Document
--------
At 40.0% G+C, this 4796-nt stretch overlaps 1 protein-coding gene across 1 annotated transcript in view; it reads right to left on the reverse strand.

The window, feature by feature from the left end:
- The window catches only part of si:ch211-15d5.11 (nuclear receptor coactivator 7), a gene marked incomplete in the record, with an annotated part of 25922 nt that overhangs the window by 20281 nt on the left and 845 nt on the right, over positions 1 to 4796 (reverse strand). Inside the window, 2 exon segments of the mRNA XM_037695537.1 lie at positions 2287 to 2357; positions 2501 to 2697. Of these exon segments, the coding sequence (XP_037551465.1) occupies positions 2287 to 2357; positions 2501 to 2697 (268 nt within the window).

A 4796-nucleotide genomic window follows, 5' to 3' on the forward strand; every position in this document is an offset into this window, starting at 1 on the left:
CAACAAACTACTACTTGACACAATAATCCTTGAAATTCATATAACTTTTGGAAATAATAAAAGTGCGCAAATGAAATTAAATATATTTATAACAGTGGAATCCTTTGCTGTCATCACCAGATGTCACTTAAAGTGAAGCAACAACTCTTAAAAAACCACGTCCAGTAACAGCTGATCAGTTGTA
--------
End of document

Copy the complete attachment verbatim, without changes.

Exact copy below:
At 40.0% G+C, this 4796-nt stretch overlaps 1 protein-coding gene across 1 annotated transcript in view; it reads right to left on the reverse strand.

The window, feature by feature from the left end:
- The window catches only part of si:ch211-15d5.11 (nuclear receptor coactivator 7), a gene marked incomplete in the record, with an annotated part of 25922 nt that overhangs the window by 20281 nt on the left and 845 nt on the right, over positions 1 to 4796 (reverse strand). Inside the window, 2 exon segments of the mRNA XM_037695537.1 lie at positions 2287 to 2357; positions 2501 to 2697. Of these exon segments, the coding sequence (XP_037551465.1) occupies positions 2287 to 2357; positions 2501 to 2697 (268 nt within the window).

A 4796-nucleotide genomic window follows, 5' to 3' on the forward strand; every position in this document is an offset into this window, starting at 1 on the left:
CAACAAACTACTACTTGACACAATAATCCTTGAAATTCATATAACTTTTGGAAATAATAAAAGTGCGCAAATGAAATTAAATATATTTATAACAGTGGAATCCTTTGCTGTCATCACCAGATGTCACTTAAAGTGAAGCAACAACTCTTAAAAAACCACGTCCAGTAACAGCTGATCAGTTGTA